Under the circumstances revealed by this record, the deceased was a volunteer. He had not yet reached the status of an invitee for the simple reason that he had not yet been invited by the appellant to enter upon the undertaking. An invitee is
We cannot consider the deceased to be a trespasser for the reason that he at least had implied permission to do what he did in that the head of one of the departments of the City was present and did not stop him from climbing the water tower, but on the contrary, at Mr. Mattef's request, assisted him in getting some of his brushes and equipment to the top of the tower. By a process of elimination, therefore, we come to the conclusion that when the deceased of his own volition in the fulfillment of an undertaking related to his own business of sign painting entered upon the premises of the appellant, climbed the water tower and undertook the work, he was at most a licensee. In circumstances such as those before us a licensee is one whose presence on the property of another is tolerated or permitted but not invited. Here, the deceased occupied the position in nature of a licensee with permission but without invitation. Certainly, no invitation was extended to him to climb the water tower and undertake the work when he did so. As a matter of fact, his conduct was premature and he had not yet established any contractual relationship with the appellant.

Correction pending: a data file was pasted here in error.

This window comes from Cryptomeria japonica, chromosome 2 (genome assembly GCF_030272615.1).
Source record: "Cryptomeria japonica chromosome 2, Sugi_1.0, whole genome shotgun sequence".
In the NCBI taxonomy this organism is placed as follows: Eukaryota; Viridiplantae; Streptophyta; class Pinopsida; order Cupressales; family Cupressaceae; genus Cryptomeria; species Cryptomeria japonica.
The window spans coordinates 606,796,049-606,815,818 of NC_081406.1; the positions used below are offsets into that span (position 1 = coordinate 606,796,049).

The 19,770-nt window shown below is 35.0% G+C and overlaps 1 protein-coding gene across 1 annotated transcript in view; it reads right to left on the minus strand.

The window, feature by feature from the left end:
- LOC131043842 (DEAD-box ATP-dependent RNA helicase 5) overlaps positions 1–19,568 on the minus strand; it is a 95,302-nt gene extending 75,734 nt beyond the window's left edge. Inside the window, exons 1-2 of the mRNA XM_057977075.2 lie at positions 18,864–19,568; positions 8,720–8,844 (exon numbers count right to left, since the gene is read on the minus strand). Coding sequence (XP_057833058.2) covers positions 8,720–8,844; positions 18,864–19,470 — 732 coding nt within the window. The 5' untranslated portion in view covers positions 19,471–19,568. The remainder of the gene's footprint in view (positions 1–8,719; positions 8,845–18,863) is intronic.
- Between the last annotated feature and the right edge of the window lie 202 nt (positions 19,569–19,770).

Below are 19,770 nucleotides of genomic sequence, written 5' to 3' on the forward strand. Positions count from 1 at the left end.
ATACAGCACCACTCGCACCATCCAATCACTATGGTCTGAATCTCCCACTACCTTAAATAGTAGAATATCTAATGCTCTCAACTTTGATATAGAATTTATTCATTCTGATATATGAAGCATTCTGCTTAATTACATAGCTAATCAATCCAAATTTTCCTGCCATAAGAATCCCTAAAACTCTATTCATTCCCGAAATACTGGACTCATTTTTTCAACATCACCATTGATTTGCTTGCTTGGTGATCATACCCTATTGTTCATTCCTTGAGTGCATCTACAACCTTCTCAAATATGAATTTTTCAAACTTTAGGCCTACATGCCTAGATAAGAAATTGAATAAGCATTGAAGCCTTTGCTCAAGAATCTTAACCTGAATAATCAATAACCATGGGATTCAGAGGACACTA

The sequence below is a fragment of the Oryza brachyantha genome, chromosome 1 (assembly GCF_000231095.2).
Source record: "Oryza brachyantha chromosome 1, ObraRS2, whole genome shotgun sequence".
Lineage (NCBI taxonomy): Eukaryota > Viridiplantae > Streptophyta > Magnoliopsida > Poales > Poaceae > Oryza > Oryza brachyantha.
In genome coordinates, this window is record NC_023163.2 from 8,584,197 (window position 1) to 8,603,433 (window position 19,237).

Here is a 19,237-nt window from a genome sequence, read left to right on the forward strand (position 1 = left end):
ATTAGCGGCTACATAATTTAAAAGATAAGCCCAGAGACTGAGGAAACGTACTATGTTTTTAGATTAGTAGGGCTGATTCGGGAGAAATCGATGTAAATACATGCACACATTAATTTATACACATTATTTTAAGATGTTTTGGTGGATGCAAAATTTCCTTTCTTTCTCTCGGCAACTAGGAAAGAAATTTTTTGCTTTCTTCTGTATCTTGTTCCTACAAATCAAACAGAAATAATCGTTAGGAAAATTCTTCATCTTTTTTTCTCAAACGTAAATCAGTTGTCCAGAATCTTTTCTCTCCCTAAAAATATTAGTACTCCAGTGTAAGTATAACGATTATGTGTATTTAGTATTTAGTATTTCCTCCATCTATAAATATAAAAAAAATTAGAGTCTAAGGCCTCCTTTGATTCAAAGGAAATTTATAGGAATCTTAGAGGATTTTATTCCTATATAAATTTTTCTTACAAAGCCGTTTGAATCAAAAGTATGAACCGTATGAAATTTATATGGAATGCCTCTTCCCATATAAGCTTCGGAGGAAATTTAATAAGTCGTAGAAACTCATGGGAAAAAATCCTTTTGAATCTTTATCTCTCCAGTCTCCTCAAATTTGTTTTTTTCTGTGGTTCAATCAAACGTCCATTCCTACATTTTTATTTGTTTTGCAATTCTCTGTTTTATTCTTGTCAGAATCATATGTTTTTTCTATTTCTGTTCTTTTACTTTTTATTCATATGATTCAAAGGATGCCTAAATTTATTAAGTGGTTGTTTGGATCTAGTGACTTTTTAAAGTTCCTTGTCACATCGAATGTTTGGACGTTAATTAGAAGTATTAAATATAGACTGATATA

A licensee by permission is one who for his own convenience or for the purpose of fulfilling some mission of his own enters upon the premises of another by the permission or sufferance of the owner or occupant but without the invitation of the owner and in the absence of an expressed or implied contractual arrangement. The licensee by permission occupies a status only slightly better than that of a trespasser insofar as the liability of the owner of the premises is concerned. Such a licensee takes the premises as he finds them and the duty of the owner of the premises is to refrain from wanton negligence or willful misconduct that would injure the licensee. If the owner has knowledge of pitfalls, booby traps, latent hazards or similar dangers, then a failure to warn such a licensee could under proper circumstances amount to wanton negligence but there must be knowledge of the danger by the owner combined with knowledge that the licensee is about to be confronted with the danger. Beyond that, he is not obligated to make provision for the safety of the one who enters his premises under such circumstances.
While the tragedy of the situation presented to us challenges the sympathy of the court, we are nonetheless constrained to find that there was error in the trial below as hereinabove pointed out.
The judgment appealed from is therefore reversed and the cause is remanded for appropriate proceedings consistent with this opinion.
Reversed and remanded.
DREW, C.J., and THOMAS, HOBSON and O'CONNELL, JJ., concur.
TERRELL, J., dissents.
ROBERTS, J., not participating.